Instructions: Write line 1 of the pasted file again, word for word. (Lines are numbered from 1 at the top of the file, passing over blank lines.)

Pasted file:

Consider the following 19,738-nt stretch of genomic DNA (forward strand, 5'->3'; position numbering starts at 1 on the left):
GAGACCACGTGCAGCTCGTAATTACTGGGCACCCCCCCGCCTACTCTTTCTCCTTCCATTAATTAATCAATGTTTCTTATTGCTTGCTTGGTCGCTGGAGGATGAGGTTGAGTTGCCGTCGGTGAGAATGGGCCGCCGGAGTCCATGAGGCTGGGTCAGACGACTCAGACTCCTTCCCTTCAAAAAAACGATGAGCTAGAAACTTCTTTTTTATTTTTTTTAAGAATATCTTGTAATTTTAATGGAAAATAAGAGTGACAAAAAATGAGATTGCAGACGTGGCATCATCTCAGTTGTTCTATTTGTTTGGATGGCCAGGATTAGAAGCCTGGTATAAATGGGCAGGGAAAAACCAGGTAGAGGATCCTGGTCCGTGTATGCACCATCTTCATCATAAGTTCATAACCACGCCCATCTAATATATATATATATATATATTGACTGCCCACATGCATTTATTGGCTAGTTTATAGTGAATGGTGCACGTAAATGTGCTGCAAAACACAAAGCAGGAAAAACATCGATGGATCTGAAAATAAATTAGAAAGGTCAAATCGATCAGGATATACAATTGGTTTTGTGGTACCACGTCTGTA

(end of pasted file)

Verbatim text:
Consider the following 19,738-nt stretch of genomic DNA (forward strand, 5'->3'; position numbering starts at 1 on the left):